Once they made the decision to roll they rushed forward, took over you know, obviously overwhelmed the two minders with their box cutters back there and that probably wasn’t so difficult for that group. And then they grabbed the console of the flight attendants, the carriage for the drinks and the food and they pushed that to the cockpit door and kept slamming against the door. We have the cockpit recorder, where you actually hear the slams against the cockpit door and you also hear the the interchanges between the hijacker pilot Ziad (Samir) al-Jarrah was his name and his minder, his quote unquote copilot, but he was really there to make sure that Jarrah did the right thing. And there was an interchange as to whether they should carry on and just hope that the door wasn’t going to be broken down or scuttle the whole plane and it’s totally harrowing, harrowing audio. Many years ago I did a book and a play about Jonestown,  and the last moments of Jonestown are similarly terrifying. But what the hijacker pilot and his mate exchange is whether to put it down, no not yet. More slams, maybe the sounds of cracking of the door. It’s not quite clear. But one of them says Okay they’re going to get in, put it down. And and as if that’s not the only thing to say there seems to be a slight disagreement between the hijacker pilot and his minder as to whether to crash the plane and I think by inference, there was a struggle between the two, where the minder actually seized control of the joystick and actually pushed it down for it to crash.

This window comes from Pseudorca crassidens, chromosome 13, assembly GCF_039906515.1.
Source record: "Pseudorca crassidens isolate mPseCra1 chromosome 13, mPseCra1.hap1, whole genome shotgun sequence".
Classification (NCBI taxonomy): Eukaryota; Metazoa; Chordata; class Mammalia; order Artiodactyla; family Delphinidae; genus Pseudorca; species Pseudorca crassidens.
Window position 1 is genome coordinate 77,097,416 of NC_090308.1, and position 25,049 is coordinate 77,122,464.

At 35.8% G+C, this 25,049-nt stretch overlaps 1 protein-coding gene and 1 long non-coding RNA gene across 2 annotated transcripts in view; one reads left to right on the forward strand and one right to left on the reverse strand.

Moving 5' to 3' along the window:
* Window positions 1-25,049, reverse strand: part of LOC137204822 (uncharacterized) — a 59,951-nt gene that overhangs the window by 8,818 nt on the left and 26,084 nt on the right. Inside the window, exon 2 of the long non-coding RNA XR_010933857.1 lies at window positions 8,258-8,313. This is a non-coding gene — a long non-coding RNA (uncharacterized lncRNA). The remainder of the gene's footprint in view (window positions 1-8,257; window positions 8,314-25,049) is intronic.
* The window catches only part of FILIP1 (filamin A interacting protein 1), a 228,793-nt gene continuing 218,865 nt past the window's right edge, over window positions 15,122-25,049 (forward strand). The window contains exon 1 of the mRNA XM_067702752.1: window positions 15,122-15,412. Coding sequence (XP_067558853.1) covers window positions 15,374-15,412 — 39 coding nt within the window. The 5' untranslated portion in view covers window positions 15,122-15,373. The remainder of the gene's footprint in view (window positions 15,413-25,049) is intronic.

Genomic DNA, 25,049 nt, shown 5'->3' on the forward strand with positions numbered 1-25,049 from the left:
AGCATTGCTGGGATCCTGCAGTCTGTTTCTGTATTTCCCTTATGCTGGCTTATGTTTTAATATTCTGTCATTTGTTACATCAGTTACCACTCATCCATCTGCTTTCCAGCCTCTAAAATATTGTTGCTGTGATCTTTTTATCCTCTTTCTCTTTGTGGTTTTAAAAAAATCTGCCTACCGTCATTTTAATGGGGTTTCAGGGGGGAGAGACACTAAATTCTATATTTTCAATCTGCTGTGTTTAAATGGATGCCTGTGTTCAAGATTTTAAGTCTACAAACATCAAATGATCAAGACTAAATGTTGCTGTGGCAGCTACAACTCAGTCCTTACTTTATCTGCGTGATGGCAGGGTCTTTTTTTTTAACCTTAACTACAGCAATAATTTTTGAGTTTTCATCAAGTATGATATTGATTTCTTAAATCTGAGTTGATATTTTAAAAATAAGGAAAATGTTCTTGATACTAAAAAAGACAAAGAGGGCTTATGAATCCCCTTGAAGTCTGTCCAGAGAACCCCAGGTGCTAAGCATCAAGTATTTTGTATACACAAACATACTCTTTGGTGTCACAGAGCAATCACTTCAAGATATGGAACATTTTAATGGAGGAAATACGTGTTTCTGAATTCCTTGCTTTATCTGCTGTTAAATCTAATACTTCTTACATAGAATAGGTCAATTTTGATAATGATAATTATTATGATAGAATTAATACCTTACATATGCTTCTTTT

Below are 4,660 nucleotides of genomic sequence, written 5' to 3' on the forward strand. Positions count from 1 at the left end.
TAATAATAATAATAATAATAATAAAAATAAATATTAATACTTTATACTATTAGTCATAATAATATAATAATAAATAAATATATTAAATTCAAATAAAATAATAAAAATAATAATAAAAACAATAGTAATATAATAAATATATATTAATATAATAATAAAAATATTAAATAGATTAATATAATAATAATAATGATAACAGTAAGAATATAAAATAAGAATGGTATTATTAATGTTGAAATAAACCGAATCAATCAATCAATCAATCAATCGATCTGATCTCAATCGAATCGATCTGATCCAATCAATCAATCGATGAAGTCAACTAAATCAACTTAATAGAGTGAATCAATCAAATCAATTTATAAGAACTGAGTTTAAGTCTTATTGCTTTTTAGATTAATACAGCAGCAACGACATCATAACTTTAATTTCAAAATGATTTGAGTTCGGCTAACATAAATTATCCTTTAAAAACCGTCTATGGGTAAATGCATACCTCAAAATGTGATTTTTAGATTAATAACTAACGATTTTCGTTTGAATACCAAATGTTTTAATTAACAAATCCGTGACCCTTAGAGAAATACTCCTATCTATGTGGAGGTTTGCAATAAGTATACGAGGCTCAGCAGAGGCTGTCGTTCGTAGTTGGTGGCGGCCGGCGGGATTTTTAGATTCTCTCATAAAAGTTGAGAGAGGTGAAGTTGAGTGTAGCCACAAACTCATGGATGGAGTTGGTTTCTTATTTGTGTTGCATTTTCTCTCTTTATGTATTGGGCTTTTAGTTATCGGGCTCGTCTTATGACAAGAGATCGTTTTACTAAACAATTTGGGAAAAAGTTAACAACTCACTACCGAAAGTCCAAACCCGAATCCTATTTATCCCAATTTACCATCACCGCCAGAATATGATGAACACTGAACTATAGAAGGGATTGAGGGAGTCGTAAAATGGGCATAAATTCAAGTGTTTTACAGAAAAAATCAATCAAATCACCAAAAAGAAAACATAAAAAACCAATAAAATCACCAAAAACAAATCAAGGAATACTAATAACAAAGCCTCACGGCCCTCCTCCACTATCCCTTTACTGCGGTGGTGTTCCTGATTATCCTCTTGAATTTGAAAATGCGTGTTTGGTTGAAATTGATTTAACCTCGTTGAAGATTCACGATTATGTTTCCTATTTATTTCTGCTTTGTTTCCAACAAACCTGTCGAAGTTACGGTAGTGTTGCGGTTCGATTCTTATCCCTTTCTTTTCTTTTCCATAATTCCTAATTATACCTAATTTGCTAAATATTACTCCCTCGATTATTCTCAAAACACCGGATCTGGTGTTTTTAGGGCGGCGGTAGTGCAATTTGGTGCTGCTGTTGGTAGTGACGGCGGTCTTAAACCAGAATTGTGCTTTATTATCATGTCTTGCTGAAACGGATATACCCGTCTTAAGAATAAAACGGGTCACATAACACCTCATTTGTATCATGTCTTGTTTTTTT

George Knapp 
Well, the hijackers knew it was a suicide mission going in. The passengers who were trying to take control the plane also had to know it was a suicide mission, right, that they were going to die?

James Reston, Jr.  
Well, certainly at some point they felt that certainly the chances were great that they were going to, to die. But there’s another extraordinary thing about about this, and that is that it was in that 20 minute period when they had to decide whether to move or not to move. History would have told them that the hijackings from the 1960s, 70s, and 80s always eventually eventually ended in the plane being landed somewhere and negotiations being held on the basis of demands of some sort or another, and ultimately, the passengers would get released. So in that 20 minute period, they had to completely scrap all of that history of hijacking to realize that this was totally a new ballgame. And that it was a suicide mission.

George Knapp 
20 years later, we really, I mean, it’s changed us so much, in so many ways, some subtle, some not so subtle, and a lot of them in bad ways. Would you agree?

James Reston, Jr.